Thursday, October 1, 2009

We need to ensure salmon recovery, not an “insurance policy”

by Bobby Hayden

On healthcare, the Obama administration’s current call for change is based on the notion that doing nothing means Americans will continue to pay the price – in both cost and quality of care. That we can all agree upon. Unfortunately this notion is not being applied in the Northwest to the administration’s new plan for Columbia and Snake River salmon. After roughly $10 billion in American taxpayer and Northwest energy ratepayer money spent on measures that have brought wild salmon and the salmon economy no closer to lasting recovery, it’s time for a new direction.

The federal government has called their latest plan for Columbia and Snake Rivers an “insurance policy” for salmon. While this new health care messaging is clever, the truth is the plan will continue the same system that has kept wild salmon on life-support for two decades. In their plan, NOAA Fisheries has included a suite of contingencies for salmon based on “significant decline triggers” (levels that would trigger action). Based on the numbers, however, salmon returns would have to get dangerously low for several years running before any initial actions are taken. And none of these initial actions include a substantive look at real changes to the biggest killers of juvenile salmon: the dams.

So basically, we know your arteries are clogged and your blood pressure is skyrocketing but we’ll just wait until you’re going into cardiac arrest before you go into surgery… for a knee replacement.

According to officials at NOAA (the National Oceanic and Atmospheric Administration – the agency in charge here), the plan will “prevent further declines.” Aspiring to prevent further declines? We already have thirteen populations of salmon and steelhead officially at risk of extinction under the Endangered Species Act. This plan, at its very best, promises only to stabilize the already severely depressed populations. There’s no game plan here to position these fish for actual recovery in the future, and that should be unacceptable to those of us who care about salmon, about smart public policy, and about sound science.

NOAA has announced that it will use the same exact jeopardy standard developed by the Bush administration. This meager benchmark could be met if only one additional fish returns to spawn compared with the previous year. Make no mistake: if upheld, this plan will weaken the Endangered Species Act and the result will set a clear – and harmful -- precedent across the country. The future of efforts nationwide to restore ecosystems and imperiled wildlife, and to hold the federal government and private industry accountable, is at stake.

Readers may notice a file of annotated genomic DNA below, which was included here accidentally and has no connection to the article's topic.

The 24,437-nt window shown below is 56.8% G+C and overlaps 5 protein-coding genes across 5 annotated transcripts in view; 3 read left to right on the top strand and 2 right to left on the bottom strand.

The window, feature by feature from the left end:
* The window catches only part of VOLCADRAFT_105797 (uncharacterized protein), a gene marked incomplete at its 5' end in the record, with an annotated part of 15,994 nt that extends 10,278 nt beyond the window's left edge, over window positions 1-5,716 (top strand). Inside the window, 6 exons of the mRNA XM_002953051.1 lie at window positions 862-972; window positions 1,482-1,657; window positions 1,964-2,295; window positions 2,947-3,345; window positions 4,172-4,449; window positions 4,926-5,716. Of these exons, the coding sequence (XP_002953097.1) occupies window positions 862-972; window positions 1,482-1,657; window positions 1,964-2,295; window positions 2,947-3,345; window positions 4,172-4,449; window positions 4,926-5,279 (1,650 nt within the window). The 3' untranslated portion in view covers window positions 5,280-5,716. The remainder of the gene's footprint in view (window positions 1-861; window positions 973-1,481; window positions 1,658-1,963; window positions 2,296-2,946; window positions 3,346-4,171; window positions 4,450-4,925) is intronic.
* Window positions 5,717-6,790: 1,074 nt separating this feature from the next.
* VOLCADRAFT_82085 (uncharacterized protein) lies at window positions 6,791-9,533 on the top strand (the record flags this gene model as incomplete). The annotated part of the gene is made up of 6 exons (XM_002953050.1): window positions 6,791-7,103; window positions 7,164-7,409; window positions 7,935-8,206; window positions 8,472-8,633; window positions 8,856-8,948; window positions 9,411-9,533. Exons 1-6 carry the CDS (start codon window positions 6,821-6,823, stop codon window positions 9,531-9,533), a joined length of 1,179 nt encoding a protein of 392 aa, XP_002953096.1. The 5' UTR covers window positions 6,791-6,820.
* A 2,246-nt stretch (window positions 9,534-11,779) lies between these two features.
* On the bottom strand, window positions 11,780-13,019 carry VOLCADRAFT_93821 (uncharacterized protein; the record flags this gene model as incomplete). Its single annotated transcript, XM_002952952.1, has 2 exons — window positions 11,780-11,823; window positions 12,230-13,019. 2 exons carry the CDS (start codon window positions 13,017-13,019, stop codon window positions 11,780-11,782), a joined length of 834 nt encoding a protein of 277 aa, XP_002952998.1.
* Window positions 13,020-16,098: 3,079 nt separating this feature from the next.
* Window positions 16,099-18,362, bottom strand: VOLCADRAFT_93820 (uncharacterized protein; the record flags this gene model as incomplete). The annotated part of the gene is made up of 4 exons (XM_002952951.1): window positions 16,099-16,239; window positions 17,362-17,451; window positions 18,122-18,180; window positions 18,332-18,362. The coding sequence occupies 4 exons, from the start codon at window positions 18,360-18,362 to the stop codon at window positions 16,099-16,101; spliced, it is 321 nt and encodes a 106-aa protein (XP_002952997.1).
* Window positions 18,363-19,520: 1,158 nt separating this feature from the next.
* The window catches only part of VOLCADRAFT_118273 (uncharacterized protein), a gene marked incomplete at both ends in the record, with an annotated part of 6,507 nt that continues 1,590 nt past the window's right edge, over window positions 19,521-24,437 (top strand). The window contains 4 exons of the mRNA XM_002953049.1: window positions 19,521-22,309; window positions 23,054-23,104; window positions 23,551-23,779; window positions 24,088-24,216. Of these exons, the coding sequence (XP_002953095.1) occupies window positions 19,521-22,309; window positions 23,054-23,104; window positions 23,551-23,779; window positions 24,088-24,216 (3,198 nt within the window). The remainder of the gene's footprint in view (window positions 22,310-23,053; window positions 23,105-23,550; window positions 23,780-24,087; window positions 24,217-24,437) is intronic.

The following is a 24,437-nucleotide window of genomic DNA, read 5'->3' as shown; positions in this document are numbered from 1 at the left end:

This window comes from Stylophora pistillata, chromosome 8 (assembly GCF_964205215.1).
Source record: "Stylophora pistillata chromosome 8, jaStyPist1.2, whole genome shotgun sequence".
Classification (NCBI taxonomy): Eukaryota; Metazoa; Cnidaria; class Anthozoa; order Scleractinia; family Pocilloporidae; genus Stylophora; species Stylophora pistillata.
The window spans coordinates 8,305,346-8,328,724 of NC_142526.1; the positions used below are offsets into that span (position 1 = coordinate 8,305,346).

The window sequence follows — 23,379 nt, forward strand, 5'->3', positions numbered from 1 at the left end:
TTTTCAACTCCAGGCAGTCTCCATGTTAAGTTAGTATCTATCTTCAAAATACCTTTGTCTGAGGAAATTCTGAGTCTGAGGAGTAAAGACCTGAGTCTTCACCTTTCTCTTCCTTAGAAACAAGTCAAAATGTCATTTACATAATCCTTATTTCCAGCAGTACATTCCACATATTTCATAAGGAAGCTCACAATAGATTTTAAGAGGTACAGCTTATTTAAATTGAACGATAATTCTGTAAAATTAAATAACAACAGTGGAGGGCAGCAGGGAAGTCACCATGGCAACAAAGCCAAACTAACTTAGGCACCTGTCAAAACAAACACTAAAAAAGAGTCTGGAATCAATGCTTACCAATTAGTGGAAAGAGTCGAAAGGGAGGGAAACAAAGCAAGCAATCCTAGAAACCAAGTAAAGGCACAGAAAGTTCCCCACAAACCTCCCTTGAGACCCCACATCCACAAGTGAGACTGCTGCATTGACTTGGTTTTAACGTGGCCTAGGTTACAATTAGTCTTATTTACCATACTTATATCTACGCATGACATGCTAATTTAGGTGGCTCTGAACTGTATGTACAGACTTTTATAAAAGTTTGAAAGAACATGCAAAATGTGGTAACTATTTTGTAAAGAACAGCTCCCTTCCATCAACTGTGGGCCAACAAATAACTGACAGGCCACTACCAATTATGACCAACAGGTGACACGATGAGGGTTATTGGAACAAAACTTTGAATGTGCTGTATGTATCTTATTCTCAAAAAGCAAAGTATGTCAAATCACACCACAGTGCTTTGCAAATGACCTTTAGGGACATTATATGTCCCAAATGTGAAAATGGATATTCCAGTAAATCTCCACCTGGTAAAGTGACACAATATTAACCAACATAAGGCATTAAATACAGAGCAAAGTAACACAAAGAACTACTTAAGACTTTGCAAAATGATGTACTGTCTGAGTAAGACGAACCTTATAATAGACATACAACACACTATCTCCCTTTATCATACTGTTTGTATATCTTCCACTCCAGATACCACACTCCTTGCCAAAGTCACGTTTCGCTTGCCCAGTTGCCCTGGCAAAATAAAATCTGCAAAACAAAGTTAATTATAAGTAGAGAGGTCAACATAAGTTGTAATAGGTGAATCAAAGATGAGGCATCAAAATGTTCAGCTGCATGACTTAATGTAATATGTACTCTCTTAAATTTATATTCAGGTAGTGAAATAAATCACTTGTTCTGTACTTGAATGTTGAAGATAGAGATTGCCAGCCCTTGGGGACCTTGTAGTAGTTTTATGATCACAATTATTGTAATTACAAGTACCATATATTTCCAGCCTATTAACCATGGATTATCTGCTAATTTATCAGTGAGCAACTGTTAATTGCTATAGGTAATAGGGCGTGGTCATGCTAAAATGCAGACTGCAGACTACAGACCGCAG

But this isn’t just about the law; it’s about jobs too. By striving to only "prevent further declines," this plan will leave fishermen along the West Coast in dry dock, tackle and fly shops struggling or closing, and fishing guides out of work. Many other businesses in the Northwest, while not directly tied to salmon, will feel the hit as well. Fishing communities have already made big sacrifices and suffered tremendous job losses to compensate for the dams' deadly impacts in the Columbia-Snake Basin, and this "new" plan includes no promise of actions that could lead to the actual recovery of healthy, abundant, and fishable populations.

At best, the Obama administration’s plan protects the current status quo - depressed salmon populations threatened with extinction and a depressed salmon economy with communities struggling to get by. Rather than an “insurance policy” that only kicks in once salmon populations are in the ICU, how about ensuring healthy and abundant salmon in the Columbia and Snake Rivers for future generations? Our region’s communities deserve a way forward that gives salmon - and the salmon economy - a plan not for relapse, but real and lasting recovery.

The Save Our Wild Salmon Coalition, it’s partner groups, and thousands of advocates around the country will continue to encourage the establishment of a truly inclusive collaborative process that includes all the interests who have been involved in this debate for the last two decades. A science-driven stakeholder negotiation process represents our best opportunity to develop a cost-effective, biologically-sound salmon restoration plan that is durable, works for both salmon and people, saves money, and creates good family-wage jobs in areas like fishing, clean energy, and construction.

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Bobby Hayden is the Western Regional Representative for the Save Our Wild Salmon Coalition. He splits time between Eugene and Portland, Oregon.

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